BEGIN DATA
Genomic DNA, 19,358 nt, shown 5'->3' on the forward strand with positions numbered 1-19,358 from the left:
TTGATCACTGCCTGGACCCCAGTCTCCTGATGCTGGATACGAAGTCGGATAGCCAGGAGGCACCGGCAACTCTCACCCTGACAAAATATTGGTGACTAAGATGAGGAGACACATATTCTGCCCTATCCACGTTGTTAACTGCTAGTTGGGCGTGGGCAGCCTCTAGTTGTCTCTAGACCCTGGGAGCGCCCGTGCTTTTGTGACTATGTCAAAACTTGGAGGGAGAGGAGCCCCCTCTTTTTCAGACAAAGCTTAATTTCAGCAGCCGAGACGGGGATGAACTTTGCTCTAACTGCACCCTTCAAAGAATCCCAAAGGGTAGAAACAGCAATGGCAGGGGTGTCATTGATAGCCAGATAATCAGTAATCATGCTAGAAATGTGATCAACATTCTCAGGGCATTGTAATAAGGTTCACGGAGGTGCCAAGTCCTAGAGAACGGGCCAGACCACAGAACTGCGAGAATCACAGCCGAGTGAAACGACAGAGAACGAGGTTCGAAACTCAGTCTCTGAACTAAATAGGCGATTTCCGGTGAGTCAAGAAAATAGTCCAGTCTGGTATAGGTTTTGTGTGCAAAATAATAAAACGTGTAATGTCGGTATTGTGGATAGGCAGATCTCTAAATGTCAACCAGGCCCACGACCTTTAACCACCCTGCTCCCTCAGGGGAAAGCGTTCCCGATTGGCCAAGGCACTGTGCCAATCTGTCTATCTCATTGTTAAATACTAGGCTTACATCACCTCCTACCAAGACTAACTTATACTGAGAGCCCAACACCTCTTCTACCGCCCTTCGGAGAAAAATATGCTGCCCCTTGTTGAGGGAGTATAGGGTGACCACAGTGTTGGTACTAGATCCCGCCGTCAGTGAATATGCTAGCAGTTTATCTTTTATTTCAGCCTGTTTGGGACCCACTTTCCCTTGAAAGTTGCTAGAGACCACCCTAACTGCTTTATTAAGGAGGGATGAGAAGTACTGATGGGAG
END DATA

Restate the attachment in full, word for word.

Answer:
Genomic DNA, 19,358 nt, shown 5'->3' on the forward strand with positions numbered 1-19,358 from the left:
TTGATCACTGCCTGGACCCCAGTCTCCTGATGCTGGATACGAAGTCGGATAGCCAGGAGGCACCGGCAACTCTCACCCTGACAAAATATTGGTGACTAAGATGAGGAGACACATATTCTGCCCTATCCACGTTGTTAACTGCTAGTTGGGCGTGGGCAGCCTCTAGTTGTCTCTAGACCCTGGGAGCGCCCGTGCTTTTGTGACTATGTCAAAACTTGGAGGGAGAGGAGCCCCCTCTTTTTCAGACAAAGCTTAATTTCAGCAGCCGAGACGGGGATGAACTTTGCTCTAACTGCACCCTTCAAAGAATCCCAAAGGGTAGAAACAGCAATGGCAGGGGTGTCATTGATAGCCAGATAATCAGTAATCATGCTAGAAATGTGATCAACATTCTCAGGGCATTGTAATAAGGTTCACGGAGGTGCCAAGTCCTAGAGAACGGGCCAGACCACAGAACTGCGAGAATCACAGCCGAGTGAAACGACAGAGAACGAGGTTCGAAACTCAGTCTCTGAACTAAATAGGCGATTTCCGGTGAGTCAAGAAAATAGTCCAGTCTGGTATAGGTTTTGTGTGCAAAATAATAAAACGTGTAATGTCGGTATTGTGGATAGGCAGATCTCTAAATGTCAACCAGGCCCACGACCTTTAACCACCCTGCTCCCTCAGGGGAAAGCGTTCCCGATTGGCCAAGGCACTGTGCCAATCTGTCTATCTCATTGTTAAATACTAGGCTTACATCACCTCCTACCAAGACTAACTTATACTGAGAGCCCAACACCTCTTCTACCGCCCTTCGGAGAAAAATATGCTGCCCCTTGTTGAGGGAGTATAGGGTGACCACAGTGTTGGTACTAGATCCCGCCGTCAGTGAATATGCTAGCAGTTTATCTTTTATTTCAGCCTGTTTGGGACCCACTTTCCCTTGAAAGTTGCTAGAGACCACCCTAACTGCTTTATTAAGGAGGGATGAGAAGTACTGATGGGAG